Prepare Your Home for Winter

BRRR! Image c/o giphy

Houston said hello to the first serious cold front of the season this week. BRRRRRR! In southwest Texas, we are fortunate enough not to have to prepare for extreme cold or snow. However, there are still a few things that every Houston homeowner should do to prepare for winter.

Protect Your Pipes

In order to prevent frozen pipes that lead to busting (and costly repairs), wrap your exposed exterior water pipes, disconnect garden hoses and wrap outdoor spigots. Pipe insulation, which looks like a pool noodle, can be found at most hardware stores. You cut to length, place over the pipes and tape to secure. If you’re in a bind and need an alternative, try old bed sheets or towels. For the spigots, put a sock over and tape, Do not forget about your sprinkler system! After you have turned off the system and wrapped exposed pipes, shut off water at the main valve and drain. Contact your landscaping company or the sprinkler system’s manufacturer for a complete step-by-step guide.

Cozy up by this fire. Image c/o Domino, the Everygirl

Check Your Chimney

Before you start roasting chestnuts on an open fire, make sure your fireplace is clean. Day-to-day maintenance for wood-burning fireplaces include clearing debris and ashes and cleaning the glass doors (if you have them). Once a year, you should have the fireplace, chimney and chimney cap professionally inspected and cleaned. This can help avoid costly damages and most importantly, prevent a fire. A gas fireplace requires little to no day-to-day, but should be inspected once a year. If possible, contact a company that sells the brand you have at home. The technician will inspect the controls and igniter and clean the fan, air passages and the inside surface of the glass cover. Don’t make Santa use a dirty chimney.

HVAC Fall Check

Houstonians use their AC and use it often. But the furnace may not be used for years. If a chilly fall/winter is predicted and you cannot remember the last time the furnace was used, schedule an HVAC maintenance check. A technician will come out and inspect the furnace assembly, lubricate any moving parts, clean the ignition, elements and heat exchanger, check the gas supply for leaks and confirm the system is operating correctly and efficiently. Occasionally, the tech can spot something that is not an issue yet but will be in the near future. This allows you to prepare for the cost ahead. Be sure to hire a reputable service company. The average cost for this type of inspection ranges between $75 to $150. Many companies will offer a discount if you sign up for a Spring AC inspection as well.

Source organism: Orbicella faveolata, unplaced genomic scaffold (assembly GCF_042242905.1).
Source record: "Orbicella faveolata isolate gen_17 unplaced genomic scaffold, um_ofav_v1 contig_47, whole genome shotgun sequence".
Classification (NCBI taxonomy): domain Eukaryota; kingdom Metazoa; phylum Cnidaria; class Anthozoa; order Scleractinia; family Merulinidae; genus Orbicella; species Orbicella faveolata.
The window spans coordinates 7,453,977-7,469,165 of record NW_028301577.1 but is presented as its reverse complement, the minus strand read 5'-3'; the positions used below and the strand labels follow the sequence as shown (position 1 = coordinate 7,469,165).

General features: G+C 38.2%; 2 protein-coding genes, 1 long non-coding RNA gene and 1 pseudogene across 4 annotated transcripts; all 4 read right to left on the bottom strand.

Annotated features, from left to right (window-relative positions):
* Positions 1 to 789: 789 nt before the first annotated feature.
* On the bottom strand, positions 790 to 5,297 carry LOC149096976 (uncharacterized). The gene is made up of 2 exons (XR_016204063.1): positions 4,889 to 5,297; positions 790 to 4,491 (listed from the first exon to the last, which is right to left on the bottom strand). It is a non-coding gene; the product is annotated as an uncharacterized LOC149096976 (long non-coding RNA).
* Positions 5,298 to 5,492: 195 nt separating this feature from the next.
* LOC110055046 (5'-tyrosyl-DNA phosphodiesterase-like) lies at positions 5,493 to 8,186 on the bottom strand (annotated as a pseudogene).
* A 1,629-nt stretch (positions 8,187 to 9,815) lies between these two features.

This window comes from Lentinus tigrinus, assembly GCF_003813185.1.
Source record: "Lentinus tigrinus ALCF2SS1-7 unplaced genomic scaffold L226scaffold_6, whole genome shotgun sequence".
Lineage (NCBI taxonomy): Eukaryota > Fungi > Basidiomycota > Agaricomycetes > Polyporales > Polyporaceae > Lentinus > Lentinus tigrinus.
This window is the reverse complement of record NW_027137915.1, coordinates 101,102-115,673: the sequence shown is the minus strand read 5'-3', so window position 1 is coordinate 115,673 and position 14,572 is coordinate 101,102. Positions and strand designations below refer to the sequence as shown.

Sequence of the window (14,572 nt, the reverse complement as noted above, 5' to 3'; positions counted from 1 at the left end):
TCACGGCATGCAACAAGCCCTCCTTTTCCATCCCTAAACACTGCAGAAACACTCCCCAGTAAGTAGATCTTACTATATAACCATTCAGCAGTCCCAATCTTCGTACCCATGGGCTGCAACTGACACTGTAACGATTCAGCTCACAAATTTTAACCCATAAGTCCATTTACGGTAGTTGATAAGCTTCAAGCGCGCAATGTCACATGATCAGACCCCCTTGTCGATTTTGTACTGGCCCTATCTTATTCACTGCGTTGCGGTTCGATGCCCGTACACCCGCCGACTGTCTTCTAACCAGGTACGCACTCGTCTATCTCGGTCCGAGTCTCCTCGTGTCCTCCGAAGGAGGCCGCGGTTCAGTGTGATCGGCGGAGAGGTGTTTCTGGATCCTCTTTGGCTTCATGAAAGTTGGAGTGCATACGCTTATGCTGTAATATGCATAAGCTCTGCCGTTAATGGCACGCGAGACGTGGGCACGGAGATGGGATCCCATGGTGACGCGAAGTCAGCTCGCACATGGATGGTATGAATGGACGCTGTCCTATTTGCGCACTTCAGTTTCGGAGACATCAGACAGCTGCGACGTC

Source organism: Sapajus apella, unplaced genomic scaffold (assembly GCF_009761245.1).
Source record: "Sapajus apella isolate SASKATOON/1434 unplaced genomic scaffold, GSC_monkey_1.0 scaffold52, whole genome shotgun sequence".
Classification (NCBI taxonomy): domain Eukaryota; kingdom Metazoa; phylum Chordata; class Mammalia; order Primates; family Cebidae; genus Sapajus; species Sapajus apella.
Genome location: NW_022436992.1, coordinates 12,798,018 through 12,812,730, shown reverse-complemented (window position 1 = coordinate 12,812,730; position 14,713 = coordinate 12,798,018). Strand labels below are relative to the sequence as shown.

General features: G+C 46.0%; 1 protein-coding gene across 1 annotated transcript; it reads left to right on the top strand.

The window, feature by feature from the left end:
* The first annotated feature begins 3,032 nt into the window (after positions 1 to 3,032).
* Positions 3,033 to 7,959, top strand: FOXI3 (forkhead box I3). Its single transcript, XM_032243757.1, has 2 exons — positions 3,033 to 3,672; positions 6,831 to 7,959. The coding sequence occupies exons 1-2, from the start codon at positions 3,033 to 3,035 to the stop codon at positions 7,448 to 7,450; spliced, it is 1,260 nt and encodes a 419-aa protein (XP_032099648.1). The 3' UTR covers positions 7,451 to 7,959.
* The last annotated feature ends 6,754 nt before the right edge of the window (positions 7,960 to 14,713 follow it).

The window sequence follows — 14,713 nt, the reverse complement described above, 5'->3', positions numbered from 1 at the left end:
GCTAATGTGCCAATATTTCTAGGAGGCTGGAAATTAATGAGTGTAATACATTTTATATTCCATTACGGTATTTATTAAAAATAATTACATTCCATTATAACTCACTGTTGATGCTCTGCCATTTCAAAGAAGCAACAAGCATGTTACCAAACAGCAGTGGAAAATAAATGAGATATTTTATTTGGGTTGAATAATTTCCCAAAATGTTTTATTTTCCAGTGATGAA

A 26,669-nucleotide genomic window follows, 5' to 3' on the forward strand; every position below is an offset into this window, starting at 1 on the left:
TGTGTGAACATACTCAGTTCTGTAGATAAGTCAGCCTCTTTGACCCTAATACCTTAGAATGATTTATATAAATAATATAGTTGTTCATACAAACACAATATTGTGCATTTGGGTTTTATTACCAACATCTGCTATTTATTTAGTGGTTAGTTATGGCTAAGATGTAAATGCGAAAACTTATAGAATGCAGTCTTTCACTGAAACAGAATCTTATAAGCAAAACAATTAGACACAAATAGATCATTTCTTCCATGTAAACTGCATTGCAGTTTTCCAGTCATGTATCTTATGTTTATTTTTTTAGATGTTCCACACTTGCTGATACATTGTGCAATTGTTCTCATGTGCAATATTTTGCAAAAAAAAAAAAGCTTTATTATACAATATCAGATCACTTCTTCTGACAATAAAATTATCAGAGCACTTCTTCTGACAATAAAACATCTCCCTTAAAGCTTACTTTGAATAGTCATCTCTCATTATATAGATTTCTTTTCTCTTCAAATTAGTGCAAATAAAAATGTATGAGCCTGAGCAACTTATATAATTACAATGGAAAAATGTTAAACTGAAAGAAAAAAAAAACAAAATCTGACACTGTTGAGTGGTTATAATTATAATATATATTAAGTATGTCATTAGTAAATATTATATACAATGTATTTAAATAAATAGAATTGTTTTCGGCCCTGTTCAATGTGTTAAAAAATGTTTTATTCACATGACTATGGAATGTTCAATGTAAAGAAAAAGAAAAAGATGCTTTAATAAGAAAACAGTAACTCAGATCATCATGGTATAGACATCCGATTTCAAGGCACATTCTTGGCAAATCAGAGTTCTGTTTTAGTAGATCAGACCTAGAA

Cozy up by this fire. Image c/o Domino, the Everygirl

Upgrade Your Thermostat

When you are out of the house for hours at a time, avoid wasting money and energy with a programmable thermostat. If you don’t already have one, this worthwhile upgrade prevents the HVAC system from running all day in an empty house. A few models (such as Nest) can “learn” when to adjust the temperature based on past patterns. Houston has a history of unpredictable weather so consider a thermostat that can easily transition from heat to AC. For example, the AC would turn on anytime the temperature hits 76 inside while the heater would run if it cools down below 65.

Keep Things Hot

Maintain the weatherstripping around your windows and doors. Cold air can blow through damaged or missing stripping, causing the heater to work harder to keep your home toasty and warm. This inexpensive and fuss-free maintenance will keep the cold out and prevent higher electricity bills. If you live in an older home with the original single-pane windows, consider replacing them with an energy-efficient option, one that offers more protection from the elements. Heavy drapes or blinds can help stop cold air sneaking in through closed windows. The majority of heat loss takes place in the attic, make sure you have plenty of insulation and add more if needed.

Welcome home. Image c/o rejuvenation.

Don’t Forget Outside

Home maintenance is not exclusive to indoors. Do not overlook the great outdoors!  If your  landscaping is not well suited for cold weather, plan ahead and keep heavy blankets on hand. On cold nights, cover and secure the vulnerable plants. If you can, move potted plants indoors. Be sure to water your yard to prevent the chilly wind from drying out your landscaping. If you have a pool, be sure that the pump(s) is running when freezing temperatures are expected. Call your pool maintenance company to confirm all the proper steps have been taken.

Keep your BBQ pit, outdoor furniture and other Summer items stored in the garage till Spring. If you don’t have the extra space, invest in high-quality covers to protect against the cold and wet weather. Before storing your gas grill, disconnect the propane and close the valve. Grass grows slower in colder months, cutting down how often the yard needs to be mowed. However, this time of year still requires yard work. Rack fallen leaves to prevent brown patches in your grass, keep pine needles and other debris off your roof and keep an eye on the gutters. When gutters become full, this can lead to interior water leaks, pest problems and more.

Ready for Winter

Follow these tips and your home will be ready for winter! FEMA, the City of Houston and offer great material about preparing for inclement winter weather. Tackle theses tasks now so you can relax by the fire without a care.

Featured Image c/o GeorgiannaLane, Etsy.